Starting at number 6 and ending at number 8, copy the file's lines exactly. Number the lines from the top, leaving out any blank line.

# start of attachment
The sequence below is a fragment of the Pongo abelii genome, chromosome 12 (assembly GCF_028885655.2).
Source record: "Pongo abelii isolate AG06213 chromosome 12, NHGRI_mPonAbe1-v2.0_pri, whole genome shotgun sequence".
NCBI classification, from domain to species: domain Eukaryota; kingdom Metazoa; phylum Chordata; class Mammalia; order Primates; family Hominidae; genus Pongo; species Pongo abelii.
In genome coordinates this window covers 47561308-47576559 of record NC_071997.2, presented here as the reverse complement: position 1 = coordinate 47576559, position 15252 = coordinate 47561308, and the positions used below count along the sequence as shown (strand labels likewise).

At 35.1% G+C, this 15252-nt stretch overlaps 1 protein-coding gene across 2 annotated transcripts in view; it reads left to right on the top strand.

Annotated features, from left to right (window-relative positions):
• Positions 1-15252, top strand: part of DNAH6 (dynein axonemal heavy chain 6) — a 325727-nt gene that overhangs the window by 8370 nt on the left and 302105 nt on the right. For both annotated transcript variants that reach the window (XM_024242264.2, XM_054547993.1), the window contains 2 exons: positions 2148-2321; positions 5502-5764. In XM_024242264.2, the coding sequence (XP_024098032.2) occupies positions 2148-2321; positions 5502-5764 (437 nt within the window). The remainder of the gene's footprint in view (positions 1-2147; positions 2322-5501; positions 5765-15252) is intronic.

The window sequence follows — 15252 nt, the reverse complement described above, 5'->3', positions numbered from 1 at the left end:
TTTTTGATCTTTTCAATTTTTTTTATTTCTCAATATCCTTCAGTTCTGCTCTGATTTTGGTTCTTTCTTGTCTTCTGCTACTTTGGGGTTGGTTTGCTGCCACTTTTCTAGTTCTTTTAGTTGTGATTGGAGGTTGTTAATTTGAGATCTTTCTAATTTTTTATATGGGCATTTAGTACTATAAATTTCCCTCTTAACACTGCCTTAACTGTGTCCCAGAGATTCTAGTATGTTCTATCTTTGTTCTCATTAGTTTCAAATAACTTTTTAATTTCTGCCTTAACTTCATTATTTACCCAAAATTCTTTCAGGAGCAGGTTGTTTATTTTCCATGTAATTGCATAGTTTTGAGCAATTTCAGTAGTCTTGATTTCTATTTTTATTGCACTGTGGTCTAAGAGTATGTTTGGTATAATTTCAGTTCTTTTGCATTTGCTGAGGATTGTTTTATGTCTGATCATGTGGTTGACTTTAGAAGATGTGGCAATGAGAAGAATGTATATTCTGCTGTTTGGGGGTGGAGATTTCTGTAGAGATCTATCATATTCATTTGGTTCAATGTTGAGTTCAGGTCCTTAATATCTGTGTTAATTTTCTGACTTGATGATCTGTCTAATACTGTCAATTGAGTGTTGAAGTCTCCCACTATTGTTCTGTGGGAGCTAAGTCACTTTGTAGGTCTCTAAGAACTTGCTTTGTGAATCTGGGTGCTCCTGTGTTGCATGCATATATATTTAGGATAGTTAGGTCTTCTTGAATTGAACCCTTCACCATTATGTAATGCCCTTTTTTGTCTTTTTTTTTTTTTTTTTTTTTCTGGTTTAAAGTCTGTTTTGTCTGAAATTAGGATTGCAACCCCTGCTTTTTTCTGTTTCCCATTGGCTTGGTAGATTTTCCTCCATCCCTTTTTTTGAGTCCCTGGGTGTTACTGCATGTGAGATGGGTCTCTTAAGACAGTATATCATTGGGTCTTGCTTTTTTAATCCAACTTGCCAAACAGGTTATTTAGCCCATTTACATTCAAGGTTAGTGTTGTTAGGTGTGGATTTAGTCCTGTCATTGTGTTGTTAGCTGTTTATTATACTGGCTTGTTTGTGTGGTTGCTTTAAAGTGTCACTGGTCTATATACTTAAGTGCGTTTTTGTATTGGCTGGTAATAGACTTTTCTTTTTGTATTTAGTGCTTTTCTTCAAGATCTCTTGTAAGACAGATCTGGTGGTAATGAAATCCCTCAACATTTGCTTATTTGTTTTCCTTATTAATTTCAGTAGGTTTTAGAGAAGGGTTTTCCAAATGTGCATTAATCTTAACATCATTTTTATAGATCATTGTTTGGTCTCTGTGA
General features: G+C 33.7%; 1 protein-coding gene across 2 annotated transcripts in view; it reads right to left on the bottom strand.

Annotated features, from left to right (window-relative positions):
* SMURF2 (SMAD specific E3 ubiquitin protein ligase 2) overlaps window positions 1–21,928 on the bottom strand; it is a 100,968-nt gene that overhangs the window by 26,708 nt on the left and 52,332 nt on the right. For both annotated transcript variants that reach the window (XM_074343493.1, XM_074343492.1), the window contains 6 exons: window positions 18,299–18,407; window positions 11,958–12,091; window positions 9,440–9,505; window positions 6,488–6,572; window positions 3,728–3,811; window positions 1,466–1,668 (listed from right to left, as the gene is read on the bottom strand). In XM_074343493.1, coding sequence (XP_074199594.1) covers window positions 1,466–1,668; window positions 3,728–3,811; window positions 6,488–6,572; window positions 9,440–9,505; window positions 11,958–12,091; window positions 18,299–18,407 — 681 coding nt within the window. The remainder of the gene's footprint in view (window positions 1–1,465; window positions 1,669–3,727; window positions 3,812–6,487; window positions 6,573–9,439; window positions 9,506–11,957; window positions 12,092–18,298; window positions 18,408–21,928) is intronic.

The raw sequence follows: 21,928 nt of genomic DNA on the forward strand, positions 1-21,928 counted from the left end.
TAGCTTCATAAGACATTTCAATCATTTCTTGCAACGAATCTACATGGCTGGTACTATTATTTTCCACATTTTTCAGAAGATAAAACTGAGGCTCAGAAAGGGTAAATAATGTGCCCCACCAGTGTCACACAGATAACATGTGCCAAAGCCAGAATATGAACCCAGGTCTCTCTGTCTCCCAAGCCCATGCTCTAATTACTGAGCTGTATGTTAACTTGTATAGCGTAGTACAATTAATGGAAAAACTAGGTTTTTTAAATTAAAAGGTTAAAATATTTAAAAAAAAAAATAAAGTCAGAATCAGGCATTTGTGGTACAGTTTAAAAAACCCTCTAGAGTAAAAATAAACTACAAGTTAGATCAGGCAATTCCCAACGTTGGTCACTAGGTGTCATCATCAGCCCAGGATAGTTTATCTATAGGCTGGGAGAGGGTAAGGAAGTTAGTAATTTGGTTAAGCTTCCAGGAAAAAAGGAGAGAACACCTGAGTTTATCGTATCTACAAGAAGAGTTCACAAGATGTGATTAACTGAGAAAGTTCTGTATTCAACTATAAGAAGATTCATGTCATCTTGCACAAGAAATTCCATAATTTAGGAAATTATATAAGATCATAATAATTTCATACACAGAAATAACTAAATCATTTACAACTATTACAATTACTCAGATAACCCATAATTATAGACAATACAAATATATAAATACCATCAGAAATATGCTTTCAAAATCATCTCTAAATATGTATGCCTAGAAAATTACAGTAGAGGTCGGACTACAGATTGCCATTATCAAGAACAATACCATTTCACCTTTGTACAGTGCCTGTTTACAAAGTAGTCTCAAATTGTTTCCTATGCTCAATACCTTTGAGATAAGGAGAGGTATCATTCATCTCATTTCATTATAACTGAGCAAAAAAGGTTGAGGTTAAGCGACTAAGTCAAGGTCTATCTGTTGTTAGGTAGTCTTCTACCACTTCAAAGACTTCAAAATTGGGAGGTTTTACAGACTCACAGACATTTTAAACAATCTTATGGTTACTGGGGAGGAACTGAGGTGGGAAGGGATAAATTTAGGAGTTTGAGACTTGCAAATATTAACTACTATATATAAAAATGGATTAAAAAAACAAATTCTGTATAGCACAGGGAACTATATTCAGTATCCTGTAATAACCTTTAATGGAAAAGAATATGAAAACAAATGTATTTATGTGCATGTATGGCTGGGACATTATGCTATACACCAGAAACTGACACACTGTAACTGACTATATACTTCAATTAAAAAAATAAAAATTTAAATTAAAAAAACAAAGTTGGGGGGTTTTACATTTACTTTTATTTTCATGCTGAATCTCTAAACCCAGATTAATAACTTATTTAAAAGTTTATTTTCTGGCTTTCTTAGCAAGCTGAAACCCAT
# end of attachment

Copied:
Annotated features, from left to right (window-relative positions):
• Positions 1-15252, top strand: part of DNAH6 (dynein axonemal heavy chain 6) — a 325727-nt gene that overhangs the window by 8370 nt on the left and 302105 nt on the right. For both annotated transcript variants that reach the window (XM_024242264.2, XM_054547993.1), the window contains 2 exons: positions 2148-2321; positions 5502-5764. In XM_024242264.2, the coding sequence (XP_024098032.2) occupies positions 2148-2321; positions 5502-5764 (437 nt within the window). The remainder of the gene's footprint in view (positions 1-2147; positions 2322-5501; positions 5765-15252) is intronic.

The window sequence follows — 15252 nt, the reverse complement described above, 5'->3', positions numbered from 1 at the left end: